Royal Hungary was the name of the portion of the medieval Kingdom of Hungary where the Habsburgs were recognized as Kings of Hungary in the wake of the Ottoman victory at the Battle of Mohács (1526) and the subsequent partition of the country. Temporary territorial division between the rival rulers John I and Ferdinand I occurred only in 1538, under the Treaty of Nagyvárad, when the Habsburgs got the northern and western parts of the country (Royal Hungary), with the new capital Pressburg (Pozsony, now Bratislava). John I secured the eastern part of the kingdom (known as the Eastern Hungarian Kingdom). Habsburg monarchs needed the economic power of Hungary for the Ottoman wars. During the Ottoman wars the territory of the former Kingdom of Hungary was reduced by around 60 per cent. Despite these enormous territorial and demographic losses, the smaller and heavily war torn Royal Hungary was as important as the Austrian hereditary lands or the Bohemian crown lands in the late 16th century.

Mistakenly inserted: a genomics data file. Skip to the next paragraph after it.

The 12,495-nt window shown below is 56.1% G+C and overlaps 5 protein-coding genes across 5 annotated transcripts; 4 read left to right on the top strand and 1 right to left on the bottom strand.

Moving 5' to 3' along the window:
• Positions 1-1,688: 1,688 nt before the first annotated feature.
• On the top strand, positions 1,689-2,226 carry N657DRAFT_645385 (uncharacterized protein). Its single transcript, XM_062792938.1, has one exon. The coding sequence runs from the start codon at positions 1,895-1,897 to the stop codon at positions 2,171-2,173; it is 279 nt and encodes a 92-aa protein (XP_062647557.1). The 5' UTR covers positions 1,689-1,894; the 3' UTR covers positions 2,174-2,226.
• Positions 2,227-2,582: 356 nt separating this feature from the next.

The territory of present-day Slovakia and northwestern Transdanubia were parts of this polity, while control of the region of northeastern Hungary often shifted between Royal Hungary and the Principality of Transylvania. The central territories of the medieval Hungarian kingdom were annexed by the Ottoman Empire for 150 years (see Ottoman Hungary). In 1570, John Sigismund Zápolya abdicated as King of Hungary in Emperor Maximilian II's favor under the terms of the Treaty of Speyer. The term "Royal Hungary" fell into disuse after 1699, and the Habsburg Kings referred to the newly enlarged country by the more formal term "Kingdom of Hungary".